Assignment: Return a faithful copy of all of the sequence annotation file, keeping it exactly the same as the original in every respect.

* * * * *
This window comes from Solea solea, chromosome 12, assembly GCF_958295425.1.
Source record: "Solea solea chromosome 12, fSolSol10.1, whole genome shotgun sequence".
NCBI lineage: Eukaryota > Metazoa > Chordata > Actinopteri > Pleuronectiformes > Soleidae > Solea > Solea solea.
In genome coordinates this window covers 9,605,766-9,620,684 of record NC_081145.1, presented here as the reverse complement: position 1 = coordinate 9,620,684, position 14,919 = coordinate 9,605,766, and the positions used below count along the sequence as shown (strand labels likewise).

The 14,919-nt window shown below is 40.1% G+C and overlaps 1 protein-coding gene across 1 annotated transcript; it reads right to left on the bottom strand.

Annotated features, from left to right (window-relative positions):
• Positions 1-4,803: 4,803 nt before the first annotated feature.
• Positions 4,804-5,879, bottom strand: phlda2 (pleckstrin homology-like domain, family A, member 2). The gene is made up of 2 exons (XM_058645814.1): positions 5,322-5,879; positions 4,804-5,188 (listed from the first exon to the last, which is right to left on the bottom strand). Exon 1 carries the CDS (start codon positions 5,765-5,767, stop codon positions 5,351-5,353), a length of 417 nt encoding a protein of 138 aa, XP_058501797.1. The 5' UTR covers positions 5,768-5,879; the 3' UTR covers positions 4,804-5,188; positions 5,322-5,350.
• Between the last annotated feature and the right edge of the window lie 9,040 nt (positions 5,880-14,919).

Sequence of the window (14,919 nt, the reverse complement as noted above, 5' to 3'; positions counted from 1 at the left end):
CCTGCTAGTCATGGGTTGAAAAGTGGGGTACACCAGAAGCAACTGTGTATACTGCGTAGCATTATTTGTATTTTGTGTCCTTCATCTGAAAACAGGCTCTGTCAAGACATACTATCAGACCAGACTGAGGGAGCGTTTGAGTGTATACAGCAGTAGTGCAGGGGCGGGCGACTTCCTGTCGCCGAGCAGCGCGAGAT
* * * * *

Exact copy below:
This window comes from Solea solea, chromosome 12, assembly GCF_958295425.1.
Source record: "Solea solea chromosome 12, fSolSol10.1, whole genome shotgun sequence".
NCBI lineage: Eukaryota > Metazoa > Chordata > Actinopteri > Pleuronectiformes > Soleidae > Solea > Solea solea.
In genome coordinates this window covers 9,605,766-9,620,684 of record NC_081145.1, presented here as the reverse complement: position 1 = coordinate 9,620,684, position 14,919 = coordinate 9,605,766, and the positions used below count along the sequence as shown (strand labels likewise).

The 14,919-nt window shown below is 40.1% G+C and overlaps 1 protein-coding gene across 1 annotated transcript; it reads right to left on the bottom strand.

Annotated features, from left to right (window-relative positions):
• Positions 1-4,803: 4,803 nt before the first annotated feature.
• Positions 4,804-5,879, bottom strand: phlda2 (pleckstrin homology-like domain, family A, member 2). The gene is made up of 2 exons (XM_058645814.1): positions 5,322-5,879; positions 4,804-5,188 (listed from the first exon to the last, which is right to left on the bottom strand). Exon 1 carries the CDS (start codon positions 5,765-5,767, stop codon positions 5,351-5,353), a length of 417 nt encoding a protein of 138 aa, XP_058501797.1. The 5' UTR covers positions 5,768-5,879; the 3' UTR covers positions 4,804-5,188; positions 5,322-5,350.
• Between the last annotated feature and the right edge of the window lie 9,040 nt (positions 5,880-14,919).

Sequence of the window (14,919 nt, the reverse complement as noted above, 5' to 3'; positions counted from 1 at the left end):
CCTGCTAGTCATGGGTTGAAAAGTGGGGTACACCAGAAGCAACTGTGTATACTGCGTAGCATTATTTGTATTTTGTGTCCTTCATCTGAAAACAGGCTCTGTCAAGACATACTATCAGACCAGACTGAGGGAGCGTTTGAGTGTATACAGCAGTAGTGCAGGGGCGGGCGACTTCCTGTCGCCGAGCAGCGCGAGAT